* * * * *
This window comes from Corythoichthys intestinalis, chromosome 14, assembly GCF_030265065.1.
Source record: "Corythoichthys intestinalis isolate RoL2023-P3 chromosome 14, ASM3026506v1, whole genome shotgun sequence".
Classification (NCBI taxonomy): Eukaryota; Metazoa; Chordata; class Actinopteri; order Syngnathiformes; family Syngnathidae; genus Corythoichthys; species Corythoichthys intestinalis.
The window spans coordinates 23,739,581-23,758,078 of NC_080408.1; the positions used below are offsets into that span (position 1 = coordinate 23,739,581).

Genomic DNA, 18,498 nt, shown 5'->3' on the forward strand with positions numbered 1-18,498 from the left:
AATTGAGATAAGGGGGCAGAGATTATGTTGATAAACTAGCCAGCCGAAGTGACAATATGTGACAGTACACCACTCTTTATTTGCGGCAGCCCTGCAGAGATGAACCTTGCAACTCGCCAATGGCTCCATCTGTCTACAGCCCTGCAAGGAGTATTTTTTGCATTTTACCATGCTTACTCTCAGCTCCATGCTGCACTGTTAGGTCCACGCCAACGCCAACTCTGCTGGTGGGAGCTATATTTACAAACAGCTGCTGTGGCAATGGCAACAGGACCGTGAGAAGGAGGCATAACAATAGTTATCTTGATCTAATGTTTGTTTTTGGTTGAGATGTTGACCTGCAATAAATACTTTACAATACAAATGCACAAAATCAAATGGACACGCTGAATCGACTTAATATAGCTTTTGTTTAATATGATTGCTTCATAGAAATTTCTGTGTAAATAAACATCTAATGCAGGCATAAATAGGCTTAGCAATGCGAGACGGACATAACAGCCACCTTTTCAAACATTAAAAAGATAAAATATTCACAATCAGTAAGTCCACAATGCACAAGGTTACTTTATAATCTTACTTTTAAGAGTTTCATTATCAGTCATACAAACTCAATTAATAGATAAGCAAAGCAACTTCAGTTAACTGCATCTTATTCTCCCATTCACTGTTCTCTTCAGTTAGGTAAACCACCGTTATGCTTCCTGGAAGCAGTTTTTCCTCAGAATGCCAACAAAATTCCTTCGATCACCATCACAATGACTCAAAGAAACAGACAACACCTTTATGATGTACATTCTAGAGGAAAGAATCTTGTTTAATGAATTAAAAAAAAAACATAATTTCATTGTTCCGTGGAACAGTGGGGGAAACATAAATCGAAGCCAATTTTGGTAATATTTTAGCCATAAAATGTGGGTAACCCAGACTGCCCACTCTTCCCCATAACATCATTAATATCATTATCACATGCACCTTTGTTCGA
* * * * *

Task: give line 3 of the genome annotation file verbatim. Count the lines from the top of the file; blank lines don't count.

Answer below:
Classification (NCBI taxonomy): Eukaryota; Metazoa; Chordata; class Actinopteri; order Syngnathiformes; family Syngnathidae; genus Corythoichthys; species Corythoichthys intestinalis.